Sportsnet Buys Grand Slam of Curling, Sub-licenses to CBC

I hinted last night about a major announcement coming from Sportsnet this morning. I honestly had no clue they were about to buy the Grand Slam of Curling. That’s right, not just the broadcast rights, but the name and events themselves. Sportsnet promises to broadcast the four annual Grand Slam events like never before. And through a sub-license, CBC returns to broadcast curling events for a 51st season.

You may remember last January that CBC quietly sub-licensed weekday coverage of the Grand Slams to Sportsnet. Before the coverage even got to air CBC terminated their contract with the Grand Slam, then owned by iSport Media. The public broadcaster had not received payments from the company for broadcasting the Grand Slam bonspiels. As a result, Sportsnet’s sub-licenese was also terminated. One Grand Slam went completely untelevised. iSport was able to arrange a deal with Global Television to show the season-ending Players Championship.

Not paying the CBC was just the first sign of financial problems for the Slam. Due to “technical problems” many teams were not initially able to claim their prize money following the Players Championship. All teams were eventually payed, but there was no doubt iSport was in serious financial trouble and the integrity of the Grand Slam was in question heading into the 2012 season.

The new deals eliminates iSport, which brings the CBC back to the table as the over-the-air rights holder; restoring curling to the channel after a short 8 month hiatus. Sportsnet will supplement CBC’s coverage as the cable broadcaster. Sportsnet will also run the tournament, following TSN’s example of having an executive role in the TSN Curling Skins Game.

It is becoming more common for Canadian networks to control the events in which they broadcast every day. Bell and Rogers buying large pieces of Maple Leafs Sports & Entertainment is a prime example. Rogers also owns the Toronto Blue Jays. The curling is just more guaranteed programming for Sportsnet as long as they keep the series running. As part of their pending acquisition of theScore, Rogers also gains control of theScore Fighting Series in the coming months. Both events will likely fall under the new “Sportsnet Events” department.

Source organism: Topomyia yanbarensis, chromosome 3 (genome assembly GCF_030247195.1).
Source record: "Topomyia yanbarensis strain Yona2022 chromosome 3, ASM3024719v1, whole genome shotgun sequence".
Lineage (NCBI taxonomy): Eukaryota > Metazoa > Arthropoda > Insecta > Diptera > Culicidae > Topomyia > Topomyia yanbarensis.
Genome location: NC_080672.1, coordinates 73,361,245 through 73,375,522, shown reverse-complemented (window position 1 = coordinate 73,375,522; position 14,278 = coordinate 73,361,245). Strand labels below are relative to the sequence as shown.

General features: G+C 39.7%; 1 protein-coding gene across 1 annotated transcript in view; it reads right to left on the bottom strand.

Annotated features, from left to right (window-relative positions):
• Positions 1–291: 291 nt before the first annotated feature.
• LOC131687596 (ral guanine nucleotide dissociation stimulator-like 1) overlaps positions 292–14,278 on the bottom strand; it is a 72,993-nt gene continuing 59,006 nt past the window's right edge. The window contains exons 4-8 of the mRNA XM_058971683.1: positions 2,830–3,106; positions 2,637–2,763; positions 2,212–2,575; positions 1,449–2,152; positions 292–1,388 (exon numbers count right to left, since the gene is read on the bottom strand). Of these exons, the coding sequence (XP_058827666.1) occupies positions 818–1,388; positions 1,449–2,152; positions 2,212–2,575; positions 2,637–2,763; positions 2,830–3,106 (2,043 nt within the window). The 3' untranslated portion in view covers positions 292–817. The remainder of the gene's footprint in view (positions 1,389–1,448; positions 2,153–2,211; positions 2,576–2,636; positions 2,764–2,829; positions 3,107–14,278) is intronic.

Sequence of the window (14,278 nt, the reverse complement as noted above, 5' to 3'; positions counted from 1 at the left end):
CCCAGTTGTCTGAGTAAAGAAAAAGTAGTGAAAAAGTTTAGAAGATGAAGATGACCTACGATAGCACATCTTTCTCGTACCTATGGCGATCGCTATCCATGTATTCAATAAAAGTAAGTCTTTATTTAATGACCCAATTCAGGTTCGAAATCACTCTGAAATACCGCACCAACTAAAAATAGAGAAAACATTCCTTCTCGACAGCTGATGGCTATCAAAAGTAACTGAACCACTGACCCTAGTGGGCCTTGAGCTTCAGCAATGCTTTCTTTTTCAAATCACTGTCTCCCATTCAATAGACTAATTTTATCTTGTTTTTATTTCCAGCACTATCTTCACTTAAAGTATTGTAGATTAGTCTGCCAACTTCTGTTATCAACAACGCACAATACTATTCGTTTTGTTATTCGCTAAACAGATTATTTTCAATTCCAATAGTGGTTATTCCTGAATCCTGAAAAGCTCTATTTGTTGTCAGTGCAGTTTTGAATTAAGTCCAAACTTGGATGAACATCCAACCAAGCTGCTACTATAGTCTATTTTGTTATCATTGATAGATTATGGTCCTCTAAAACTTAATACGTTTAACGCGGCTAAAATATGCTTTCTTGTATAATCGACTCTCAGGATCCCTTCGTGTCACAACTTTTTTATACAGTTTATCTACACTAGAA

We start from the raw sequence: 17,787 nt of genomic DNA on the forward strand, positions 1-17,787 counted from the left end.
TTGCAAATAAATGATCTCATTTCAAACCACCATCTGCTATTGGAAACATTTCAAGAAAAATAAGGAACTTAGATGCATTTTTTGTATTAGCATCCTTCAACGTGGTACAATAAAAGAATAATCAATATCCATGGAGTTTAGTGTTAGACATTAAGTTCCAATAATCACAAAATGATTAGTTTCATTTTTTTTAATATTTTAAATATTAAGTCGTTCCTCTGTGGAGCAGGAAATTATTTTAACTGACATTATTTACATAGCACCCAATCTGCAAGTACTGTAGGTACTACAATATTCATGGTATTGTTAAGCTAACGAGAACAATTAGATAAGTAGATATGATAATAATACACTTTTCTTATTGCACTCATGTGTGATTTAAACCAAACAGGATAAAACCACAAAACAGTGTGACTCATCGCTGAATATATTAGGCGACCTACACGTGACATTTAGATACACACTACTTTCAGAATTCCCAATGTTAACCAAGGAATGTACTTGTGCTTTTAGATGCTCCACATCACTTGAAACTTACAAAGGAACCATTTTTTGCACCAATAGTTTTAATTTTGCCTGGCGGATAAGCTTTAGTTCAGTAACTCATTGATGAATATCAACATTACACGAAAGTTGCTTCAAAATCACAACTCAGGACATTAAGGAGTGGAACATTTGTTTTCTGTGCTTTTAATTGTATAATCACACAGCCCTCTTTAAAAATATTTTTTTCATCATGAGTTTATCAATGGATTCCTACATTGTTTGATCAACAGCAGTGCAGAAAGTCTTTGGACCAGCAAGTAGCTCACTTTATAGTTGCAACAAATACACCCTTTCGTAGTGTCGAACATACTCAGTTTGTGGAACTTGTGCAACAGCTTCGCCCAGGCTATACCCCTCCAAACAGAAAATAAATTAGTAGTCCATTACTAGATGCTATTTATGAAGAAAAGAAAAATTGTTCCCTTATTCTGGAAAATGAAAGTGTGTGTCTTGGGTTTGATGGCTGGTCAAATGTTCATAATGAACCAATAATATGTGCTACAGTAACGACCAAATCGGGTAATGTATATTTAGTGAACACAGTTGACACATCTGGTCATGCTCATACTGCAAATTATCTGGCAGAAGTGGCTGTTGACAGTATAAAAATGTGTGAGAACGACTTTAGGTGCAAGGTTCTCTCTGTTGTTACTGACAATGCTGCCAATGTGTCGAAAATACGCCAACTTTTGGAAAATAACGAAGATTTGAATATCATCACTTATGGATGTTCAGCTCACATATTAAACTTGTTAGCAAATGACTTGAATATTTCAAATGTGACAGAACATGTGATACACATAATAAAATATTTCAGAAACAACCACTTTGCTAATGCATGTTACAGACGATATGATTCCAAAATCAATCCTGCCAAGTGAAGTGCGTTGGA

Scott Moore was the head of CBC Sports when they bought World Curling Tour rights in 2007. He  is now Rogers President of Broadcasting. Today Moore said, “Curling is an essential part of our Canadian sports fabric, and the Grand Slam of Curling is the cream of the crop in international curling events. We are proud to own and operate the Grand Slam of Curling, as it furthers Sportsnet’s commitment to producing world-class content, anyplace, anyhow and anywhere and allows us to integrate and engage the sports fan in innovative ways through our new events division. Sportsnet intends to grow the Grand Slam of Curling like never before.”

The World Competitive Curlers Association (curling’s version of the NHLPA) was vocally concerned about iSport’s financial troubles, including the lack of a television agreement for the Grand Slam. Their President Pierre Charette said today, “On behalf of the Grand Slam players, we are thrilled to welcome Sportsnet as the new owners of the Grand Slam of Curling. This is great news for the Canadian curling community as a whole. Sportsnet will operate events that are second-to-none, broadcast more games and take the Grand Slam of Curling to another level.”

The 2011-12 season of the Grand Slam of Curling begins November 14 with The Masters in Brantford, Ontario. I’ll post broadcast details as they become available closer to the start of the season.


2 thoughts on “Sportsnet Buys Grand Slam of Curling, Sub-licenses to CBC

  1. I don’t know anybody that watches curling, but it gets great ratings? Do you know where the majority of watchers are (which region in Canada). Is there any chance that the ratings are “messed up”?

    • I’d say most are from Manitoba, Saskatchewan, Alberta and BC. Lots of fans in the Maritimes too. Not any more chance that the ratings are any more messed up than other high rated sports like football or hockey.

      I guarantee you it is one of the 5 most popular sports in Canada, along with hockey, baseball, and both CFL and NFL football.

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